Tuesday, March 3, 2009

Merton and the KKK

Robert Merton expounded upon Parsons concept of society as a system of interconnected parts, by offering that the components of the system may not always work in unison and that the outcome of a system of action is not always predictable (Appelrouth & Edles, 2008). Merton explained that a system of action serves two functions. First, an action can have a manifest function, which is the observable, intended purpose of the action. Second, an action can have a latent function, which is the underlying, unintended purpose of the action (Appelrouth & Edles, 2008). He argues that the latent function of an action can sometimes be the more significant purpose, offering group, social, or cultural cohesion as in Merton’s example of the Hopi Indian rain dance. The ceremony may not bring rain, but it serves the purpose as a function of cultural empowerment (Appelrouth & Edles, 2008).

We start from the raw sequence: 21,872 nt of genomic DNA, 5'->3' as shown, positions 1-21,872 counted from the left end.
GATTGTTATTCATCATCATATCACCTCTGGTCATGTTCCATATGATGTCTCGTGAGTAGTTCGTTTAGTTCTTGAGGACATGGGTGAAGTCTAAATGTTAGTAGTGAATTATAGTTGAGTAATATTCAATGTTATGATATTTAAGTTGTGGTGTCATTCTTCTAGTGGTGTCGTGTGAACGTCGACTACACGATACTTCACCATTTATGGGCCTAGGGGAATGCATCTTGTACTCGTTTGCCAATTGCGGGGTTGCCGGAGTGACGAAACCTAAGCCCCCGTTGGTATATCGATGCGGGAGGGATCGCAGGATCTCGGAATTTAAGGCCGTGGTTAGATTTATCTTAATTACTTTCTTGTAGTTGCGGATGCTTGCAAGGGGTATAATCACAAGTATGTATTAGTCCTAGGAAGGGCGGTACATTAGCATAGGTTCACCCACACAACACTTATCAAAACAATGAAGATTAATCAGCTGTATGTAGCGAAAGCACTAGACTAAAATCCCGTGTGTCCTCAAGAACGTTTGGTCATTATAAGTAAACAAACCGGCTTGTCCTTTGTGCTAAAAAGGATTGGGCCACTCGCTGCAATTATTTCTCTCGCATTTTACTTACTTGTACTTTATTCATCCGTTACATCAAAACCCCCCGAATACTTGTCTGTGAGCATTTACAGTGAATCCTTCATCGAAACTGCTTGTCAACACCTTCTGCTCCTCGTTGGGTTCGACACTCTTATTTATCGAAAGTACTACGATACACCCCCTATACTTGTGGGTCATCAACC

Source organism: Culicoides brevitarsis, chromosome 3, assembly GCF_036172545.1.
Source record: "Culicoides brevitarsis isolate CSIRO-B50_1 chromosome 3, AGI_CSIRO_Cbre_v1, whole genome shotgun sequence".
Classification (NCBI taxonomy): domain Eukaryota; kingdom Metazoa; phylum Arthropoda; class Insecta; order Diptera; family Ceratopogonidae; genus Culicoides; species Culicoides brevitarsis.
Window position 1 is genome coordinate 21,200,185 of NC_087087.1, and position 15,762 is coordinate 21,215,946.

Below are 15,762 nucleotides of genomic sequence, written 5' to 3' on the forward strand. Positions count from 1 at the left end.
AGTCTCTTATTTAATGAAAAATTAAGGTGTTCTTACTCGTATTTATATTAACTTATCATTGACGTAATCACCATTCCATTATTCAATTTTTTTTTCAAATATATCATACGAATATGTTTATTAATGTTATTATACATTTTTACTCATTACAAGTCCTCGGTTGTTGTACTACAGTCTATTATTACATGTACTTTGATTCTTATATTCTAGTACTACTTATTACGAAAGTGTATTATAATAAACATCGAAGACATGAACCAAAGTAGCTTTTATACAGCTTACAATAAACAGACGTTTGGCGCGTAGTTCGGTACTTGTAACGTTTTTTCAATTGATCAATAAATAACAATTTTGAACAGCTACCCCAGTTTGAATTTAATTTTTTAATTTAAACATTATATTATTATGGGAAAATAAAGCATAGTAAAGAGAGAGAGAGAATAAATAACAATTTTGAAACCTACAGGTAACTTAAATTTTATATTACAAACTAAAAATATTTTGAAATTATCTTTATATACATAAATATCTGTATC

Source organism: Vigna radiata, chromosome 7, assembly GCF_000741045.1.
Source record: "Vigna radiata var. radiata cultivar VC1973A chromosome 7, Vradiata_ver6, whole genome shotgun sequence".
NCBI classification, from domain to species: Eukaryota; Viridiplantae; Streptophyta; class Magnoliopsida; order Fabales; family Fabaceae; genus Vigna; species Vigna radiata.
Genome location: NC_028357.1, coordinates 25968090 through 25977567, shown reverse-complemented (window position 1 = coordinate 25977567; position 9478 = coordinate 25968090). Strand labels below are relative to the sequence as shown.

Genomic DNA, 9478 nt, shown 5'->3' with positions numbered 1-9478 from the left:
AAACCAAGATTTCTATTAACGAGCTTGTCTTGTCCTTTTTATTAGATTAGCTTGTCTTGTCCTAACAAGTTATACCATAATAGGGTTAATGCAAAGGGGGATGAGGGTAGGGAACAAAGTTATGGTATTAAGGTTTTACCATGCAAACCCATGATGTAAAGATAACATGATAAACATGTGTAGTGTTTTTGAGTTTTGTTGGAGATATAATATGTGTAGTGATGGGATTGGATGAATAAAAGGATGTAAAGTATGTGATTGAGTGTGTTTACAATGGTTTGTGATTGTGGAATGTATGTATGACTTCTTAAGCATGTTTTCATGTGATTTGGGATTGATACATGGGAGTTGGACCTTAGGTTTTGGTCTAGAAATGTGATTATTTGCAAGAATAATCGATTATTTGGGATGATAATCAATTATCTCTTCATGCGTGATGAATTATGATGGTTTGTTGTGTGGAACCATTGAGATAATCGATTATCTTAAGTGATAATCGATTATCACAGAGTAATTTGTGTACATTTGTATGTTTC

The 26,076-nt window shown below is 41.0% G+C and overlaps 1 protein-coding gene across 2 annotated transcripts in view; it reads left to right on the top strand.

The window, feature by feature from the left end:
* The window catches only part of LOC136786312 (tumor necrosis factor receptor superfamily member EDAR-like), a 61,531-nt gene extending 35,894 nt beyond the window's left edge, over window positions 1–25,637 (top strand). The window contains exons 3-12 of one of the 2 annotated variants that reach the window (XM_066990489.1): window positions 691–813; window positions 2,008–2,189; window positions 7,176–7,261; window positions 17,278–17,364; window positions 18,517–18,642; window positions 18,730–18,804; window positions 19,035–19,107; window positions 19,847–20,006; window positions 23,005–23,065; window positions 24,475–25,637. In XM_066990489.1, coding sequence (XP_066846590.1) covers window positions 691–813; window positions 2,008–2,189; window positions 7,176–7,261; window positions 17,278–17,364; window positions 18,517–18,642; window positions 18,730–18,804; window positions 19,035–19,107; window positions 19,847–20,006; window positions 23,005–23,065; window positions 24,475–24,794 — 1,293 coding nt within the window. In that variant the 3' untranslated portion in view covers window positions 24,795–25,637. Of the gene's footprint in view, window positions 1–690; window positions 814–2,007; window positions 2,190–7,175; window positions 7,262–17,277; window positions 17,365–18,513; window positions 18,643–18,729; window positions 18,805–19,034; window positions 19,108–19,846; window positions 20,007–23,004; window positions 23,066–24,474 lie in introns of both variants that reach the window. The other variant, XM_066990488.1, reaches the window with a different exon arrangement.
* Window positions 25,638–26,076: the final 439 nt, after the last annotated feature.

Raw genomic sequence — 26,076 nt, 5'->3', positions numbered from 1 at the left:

I saw an immediate parallel between Merton’s example of the Hopi rain dance and some of the ritual actions of terror groups. The Ku Klux Klan, for instance, will set crosses ablaze in front of the homes of people they wish to intimidate. Often, the action evokes anger, not fear, from the target party, thus the intended manifest function of the action has failed. However, this acts as a social ritual for members of the Klan; it can be viewed as a bonding action. The same is true for the rallies where they attempt to draw attention and recruit. They may fail at recruiting or drawing attention from society, but the latent function of creating camaraderie has been fulfilled.

What other actions within modern groups (terror groups, social cliques, etc.) might serve a more latent than manifest function?

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